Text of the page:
Election day is always a fun day to see how different organizations represent their data for the election. Historically they would just have a red and blue map of the United States but now there are all sorts of dashboards and near real time data streams that offer endless ways of manipulating and presenting the data.
Here are some examples different election maps I’ve pulled from the 2020 election:
Sources for the images: 270 to win, Der Spiegel, NPR, FOX, ABC, PBS, NYT, NZZ, Aljazeera, IGFT, Le Monde, NRK, WSJ, Zeit, Bloomberg, CNN, BBC, 538
One popular election map that has shown up around the web posted by Trey Yingst on Twitter is a 2016 results map that was being hung up in the west wing of the White House.
The map is overwhelmingly covered in red but the electoral votes were just 306 to 232 or 57% to 43% of the votes respectively. The percentage of red shown on the map is far more than just 57%. The adjoining pointilism map by Ken Field is closer to representing the actual people who have voted rather than the land they live on.
Ken Field has a gallery of different ways to map election results that can be seen here
This brings us to the idea of cartograms. Cartograms are one way to eliminate unrelated disroportionate data such as geography. Rural areas often vote republican and are over-represented in typical election maps because the states have vast tracts of land but are sparsely populated.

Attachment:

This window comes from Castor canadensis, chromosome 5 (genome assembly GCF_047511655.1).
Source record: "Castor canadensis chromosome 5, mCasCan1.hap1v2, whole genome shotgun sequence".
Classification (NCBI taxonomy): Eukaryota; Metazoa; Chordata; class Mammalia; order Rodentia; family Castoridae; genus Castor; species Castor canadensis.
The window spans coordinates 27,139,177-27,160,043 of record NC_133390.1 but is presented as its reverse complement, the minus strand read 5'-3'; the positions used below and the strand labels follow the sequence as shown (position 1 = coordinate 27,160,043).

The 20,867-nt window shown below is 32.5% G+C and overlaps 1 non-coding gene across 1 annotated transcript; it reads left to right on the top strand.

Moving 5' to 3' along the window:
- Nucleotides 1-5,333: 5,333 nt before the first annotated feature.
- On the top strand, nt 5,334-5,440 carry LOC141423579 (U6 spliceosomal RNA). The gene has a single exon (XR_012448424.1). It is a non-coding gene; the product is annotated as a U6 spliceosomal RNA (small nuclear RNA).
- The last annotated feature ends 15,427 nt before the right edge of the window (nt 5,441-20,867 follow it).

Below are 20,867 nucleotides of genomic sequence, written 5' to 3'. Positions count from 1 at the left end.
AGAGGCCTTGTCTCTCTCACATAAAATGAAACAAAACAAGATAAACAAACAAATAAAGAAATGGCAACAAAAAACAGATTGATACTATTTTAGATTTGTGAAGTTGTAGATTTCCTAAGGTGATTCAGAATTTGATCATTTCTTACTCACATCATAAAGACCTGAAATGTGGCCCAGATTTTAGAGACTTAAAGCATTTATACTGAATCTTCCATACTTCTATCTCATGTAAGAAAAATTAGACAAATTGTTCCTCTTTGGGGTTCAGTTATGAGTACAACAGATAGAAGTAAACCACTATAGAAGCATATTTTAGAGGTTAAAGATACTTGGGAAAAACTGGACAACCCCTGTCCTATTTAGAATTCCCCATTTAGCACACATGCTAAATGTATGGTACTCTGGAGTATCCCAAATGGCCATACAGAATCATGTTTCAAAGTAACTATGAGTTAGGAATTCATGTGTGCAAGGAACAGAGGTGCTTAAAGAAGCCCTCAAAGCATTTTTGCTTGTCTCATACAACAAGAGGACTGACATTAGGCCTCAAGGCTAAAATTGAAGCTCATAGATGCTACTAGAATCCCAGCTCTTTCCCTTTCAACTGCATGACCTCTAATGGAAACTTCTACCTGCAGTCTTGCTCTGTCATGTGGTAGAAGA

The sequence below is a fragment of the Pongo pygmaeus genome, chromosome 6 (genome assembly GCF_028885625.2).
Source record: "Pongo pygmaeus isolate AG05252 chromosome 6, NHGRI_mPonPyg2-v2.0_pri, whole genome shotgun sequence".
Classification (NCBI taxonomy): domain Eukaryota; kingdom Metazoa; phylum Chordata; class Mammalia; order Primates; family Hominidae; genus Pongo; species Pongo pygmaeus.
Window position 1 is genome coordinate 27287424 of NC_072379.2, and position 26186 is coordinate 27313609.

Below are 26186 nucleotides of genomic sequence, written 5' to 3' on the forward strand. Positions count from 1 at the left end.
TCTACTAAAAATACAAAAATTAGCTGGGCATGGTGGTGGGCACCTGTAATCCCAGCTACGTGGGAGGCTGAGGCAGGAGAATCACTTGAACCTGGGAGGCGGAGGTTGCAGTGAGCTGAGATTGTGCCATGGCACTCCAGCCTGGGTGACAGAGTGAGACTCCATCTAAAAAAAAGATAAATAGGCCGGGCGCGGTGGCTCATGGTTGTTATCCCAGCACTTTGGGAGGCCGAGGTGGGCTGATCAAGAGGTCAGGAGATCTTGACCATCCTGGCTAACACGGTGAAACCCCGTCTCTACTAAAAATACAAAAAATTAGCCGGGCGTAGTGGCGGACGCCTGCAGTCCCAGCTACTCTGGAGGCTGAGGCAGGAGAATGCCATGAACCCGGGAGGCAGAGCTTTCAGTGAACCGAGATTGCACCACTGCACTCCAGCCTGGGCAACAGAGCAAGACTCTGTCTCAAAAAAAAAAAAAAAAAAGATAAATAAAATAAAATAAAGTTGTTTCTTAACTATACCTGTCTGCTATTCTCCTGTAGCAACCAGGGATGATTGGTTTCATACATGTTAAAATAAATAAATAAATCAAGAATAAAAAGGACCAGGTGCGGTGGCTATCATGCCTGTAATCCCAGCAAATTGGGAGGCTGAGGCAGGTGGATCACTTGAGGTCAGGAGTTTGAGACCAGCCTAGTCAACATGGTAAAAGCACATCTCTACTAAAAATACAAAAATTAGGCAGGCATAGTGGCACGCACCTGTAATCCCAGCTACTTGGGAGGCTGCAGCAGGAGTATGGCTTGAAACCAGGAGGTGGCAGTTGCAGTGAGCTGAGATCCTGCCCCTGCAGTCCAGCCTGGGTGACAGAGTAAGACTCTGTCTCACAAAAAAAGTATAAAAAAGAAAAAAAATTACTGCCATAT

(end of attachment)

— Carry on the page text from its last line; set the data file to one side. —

There are roughly 3 types of cartograms (depending on who you talk to):
- Diagrammatic (Dorling (circles), Demers (squares), Hexagons)
I’ve created 4 different cartograms showing the voting weight of registered voters relative to the electoral college.
The top left is your standard state map, the top right is a contiguous cartogram, bottom are grid and hex cartograms. Each map provides a unique way of portraying the same data. Cartograms eliminate any geographic bias from the data and give a more accurate representation.
Making the Cartograms
This was the formula I used to calculate the voting weight:
Voting Weight = (Total Registered Voters / Total Electoral Votes) / (State Population / State Electoral Votes)
I used the cartographic boundary files from the Census for the basic and continuous cartogram map:
For the grid and hex cartograms I modified cartogram data sets from ESRI:
To generate the continuous cartogram I joined the voter weight to the census state boundaries layer and used the cartogram3 plugin in QGIS to iterate the weight value with the shape boundaries. States with larger voting weights grew and states with smaller voting weights shrunk.
The source data can be found at my repository here